HE GOT RICH, THEN HE GOT CAUGHT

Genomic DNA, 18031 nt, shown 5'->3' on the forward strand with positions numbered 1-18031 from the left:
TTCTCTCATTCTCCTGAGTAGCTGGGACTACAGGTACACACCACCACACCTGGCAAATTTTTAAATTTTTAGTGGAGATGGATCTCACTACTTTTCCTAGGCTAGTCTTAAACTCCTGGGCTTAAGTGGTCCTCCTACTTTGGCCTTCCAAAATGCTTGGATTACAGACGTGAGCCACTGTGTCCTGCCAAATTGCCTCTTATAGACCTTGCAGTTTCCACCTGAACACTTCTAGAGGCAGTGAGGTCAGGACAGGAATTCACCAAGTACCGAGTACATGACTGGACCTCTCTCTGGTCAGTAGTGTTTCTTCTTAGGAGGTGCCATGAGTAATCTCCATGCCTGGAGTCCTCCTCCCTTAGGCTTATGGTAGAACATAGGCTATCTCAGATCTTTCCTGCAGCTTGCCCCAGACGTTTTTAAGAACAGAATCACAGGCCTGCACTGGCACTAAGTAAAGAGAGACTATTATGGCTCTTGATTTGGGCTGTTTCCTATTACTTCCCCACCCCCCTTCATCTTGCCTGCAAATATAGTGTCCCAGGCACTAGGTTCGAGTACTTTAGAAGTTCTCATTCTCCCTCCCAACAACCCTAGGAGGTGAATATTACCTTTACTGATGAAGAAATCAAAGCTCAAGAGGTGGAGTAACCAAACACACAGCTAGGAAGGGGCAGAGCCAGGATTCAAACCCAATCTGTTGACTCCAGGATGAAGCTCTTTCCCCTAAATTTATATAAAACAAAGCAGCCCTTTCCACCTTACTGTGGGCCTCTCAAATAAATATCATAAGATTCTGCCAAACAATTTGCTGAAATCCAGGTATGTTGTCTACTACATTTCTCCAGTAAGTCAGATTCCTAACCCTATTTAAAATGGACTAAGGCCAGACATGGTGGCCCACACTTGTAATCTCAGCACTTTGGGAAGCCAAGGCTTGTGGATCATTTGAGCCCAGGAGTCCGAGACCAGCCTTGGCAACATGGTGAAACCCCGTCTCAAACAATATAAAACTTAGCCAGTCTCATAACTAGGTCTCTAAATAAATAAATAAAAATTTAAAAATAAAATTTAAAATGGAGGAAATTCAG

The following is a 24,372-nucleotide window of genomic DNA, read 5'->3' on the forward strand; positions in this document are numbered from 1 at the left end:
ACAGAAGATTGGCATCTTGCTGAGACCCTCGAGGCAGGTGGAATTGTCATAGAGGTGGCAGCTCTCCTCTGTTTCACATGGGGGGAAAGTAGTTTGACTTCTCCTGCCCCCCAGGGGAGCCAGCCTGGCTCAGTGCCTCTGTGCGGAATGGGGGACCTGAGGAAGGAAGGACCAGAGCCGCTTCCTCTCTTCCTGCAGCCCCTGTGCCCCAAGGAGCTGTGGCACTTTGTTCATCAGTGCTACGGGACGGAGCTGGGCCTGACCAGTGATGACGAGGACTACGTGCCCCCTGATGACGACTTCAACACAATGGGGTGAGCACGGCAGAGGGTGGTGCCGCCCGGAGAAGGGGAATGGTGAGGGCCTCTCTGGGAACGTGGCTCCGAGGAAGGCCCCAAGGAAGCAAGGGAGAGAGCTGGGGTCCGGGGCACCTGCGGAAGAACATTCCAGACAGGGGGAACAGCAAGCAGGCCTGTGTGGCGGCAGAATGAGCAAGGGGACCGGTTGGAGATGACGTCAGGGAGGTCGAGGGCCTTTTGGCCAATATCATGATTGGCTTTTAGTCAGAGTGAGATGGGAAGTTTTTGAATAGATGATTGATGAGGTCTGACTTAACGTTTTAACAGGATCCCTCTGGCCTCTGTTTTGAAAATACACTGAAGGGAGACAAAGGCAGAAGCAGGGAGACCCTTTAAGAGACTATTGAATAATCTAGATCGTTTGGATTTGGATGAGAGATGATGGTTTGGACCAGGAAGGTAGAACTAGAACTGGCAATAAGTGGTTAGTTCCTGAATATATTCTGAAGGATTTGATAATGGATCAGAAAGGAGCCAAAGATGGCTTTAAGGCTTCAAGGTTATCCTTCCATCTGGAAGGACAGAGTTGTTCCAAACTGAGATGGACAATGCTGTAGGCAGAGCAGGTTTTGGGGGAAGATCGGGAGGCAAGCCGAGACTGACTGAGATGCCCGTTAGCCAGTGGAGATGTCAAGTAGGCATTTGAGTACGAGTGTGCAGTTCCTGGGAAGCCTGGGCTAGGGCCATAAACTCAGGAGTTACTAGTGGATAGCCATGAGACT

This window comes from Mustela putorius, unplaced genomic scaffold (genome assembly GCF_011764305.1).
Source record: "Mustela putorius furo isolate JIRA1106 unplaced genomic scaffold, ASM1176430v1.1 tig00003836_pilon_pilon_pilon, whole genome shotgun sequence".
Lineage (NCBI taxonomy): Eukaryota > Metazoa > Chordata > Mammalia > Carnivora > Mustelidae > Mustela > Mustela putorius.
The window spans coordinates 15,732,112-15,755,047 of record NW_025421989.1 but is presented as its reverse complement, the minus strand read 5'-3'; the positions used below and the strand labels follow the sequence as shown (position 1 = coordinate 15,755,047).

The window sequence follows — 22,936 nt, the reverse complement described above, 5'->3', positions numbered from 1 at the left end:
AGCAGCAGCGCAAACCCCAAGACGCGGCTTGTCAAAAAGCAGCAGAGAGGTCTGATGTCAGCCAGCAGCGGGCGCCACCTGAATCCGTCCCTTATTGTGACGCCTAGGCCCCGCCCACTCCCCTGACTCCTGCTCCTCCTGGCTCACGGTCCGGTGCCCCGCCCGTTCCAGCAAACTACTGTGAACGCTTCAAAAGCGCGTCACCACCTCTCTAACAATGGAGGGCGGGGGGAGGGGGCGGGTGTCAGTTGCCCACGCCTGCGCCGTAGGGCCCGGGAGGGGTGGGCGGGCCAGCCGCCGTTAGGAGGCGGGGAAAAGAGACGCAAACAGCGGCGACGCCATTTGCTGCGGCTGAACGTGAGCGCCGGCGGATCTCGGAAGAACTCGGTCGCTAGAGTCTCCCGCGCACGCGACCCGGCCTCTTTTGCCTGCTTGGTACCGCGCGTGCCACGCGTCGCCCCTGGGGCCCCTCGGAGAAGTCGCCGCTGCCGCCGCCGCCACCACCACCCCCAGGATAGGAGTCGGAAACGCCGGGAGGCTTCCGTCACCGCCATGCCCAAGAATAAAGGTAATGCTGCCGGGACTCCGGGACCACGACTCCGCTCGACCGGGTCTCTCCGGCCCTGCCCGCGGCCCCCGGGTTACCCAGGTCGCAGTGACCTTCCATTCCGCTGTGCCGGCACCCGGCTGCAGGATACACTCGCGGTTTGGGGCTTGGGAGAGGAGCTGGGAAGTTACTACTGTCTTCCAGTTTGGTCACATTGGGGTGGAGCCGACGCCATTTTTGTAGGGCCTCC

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1 MONEY ROCK: A COCAINE DEALER S REDEMPTION HE GOT RICH, THEN HE GOT CAUGHT Belton Lamont Platt was an inner-city Charlotte kid who became a major cocaine dealer. A daylight shootout led to his arrest, but he was sure he would get off. DIEDRA LAIRD - Pastor Belton Platt lays hands on a congregant during a sermon at a church in west Charlotte. In the 1980s, he sold cocaine in the same area of town. The whole transition, my whole life, he says, has been one big miracle. Platt wants to help others avoid his mistakes. Part 1 of 6 By Pam Kelley On many nights, you ll find Pastor Belton Platt at Redeemer in Mission for Christ Church in west Charlotte. There, he stands before worshippers, Bible in hand, preaching with such passion that he s sometimes hoarse by the final amen. Many listening from the pews are hurting, beaten down by heartbreak, hard times and bad decisions. He urges them not to give up. If they want proof of God s redemptive power, he says, they need only look at him. If Belton Lamont Platt can transform himself, anyone can. Thank you for accepting me back in Charlotte, he tells visitors one evening. They wanted me out of Charlotte. In fact, they threw me out of Charlotte, right on the prison bus. Back then, Platt was the cocaine dealer named Money Rock. Raised in public housing, he says he believed drug dealing was his best chance for success. He worked hard, and he became very good at it. Money Rock first made news in a 1985 shootout that marked the start of a violent era in Charlotte s drug crime. He became a major dealer. In poor neighborhoods, people smoked his product. In nightclubs and mansions, they snorted it. He seemed to have it all women, cars, jewelry. Still, the bigger he got, the more damage he did, the more he struggled to live with what he had become. That was the contradiction of Money Rock. He saw himself as a good man, even while trafficking in kilos of cocaine. He d put a gun to your head if you crossed him, but if you were broke, he d pay your rent. He became a rich man, but what made him happiest was handing out cash or buying shoes for kids in Piedmont Courts, the public housing project where he sold his first cocaine. Why is he telling his story? He says he regrets the damage he caused and he wants to mend the city fabric that he helped destroy. He wants to keep other young men from following his path. SEE MONEY ROCK, 4A 1986 OBSERVER FILE PHOTO Platt, dressed for his trial in state court in SLIDESHOWS AND VIDEOS See more photos and watch videos of Platt discussing his past at charlotteobserver.com. The series Today A young man from the inner city turns to cocaine to pursue his fortune. Wednesday Money Rock squanders a fresh start and becomes a bigger dealer. Thursday FBI takes down Money Rock. Friday Belton Lamont Platt remakes himself in prison. Saturday Pastor Belton Platt starts a new life. When Platt went to prison, his children also were sentenced.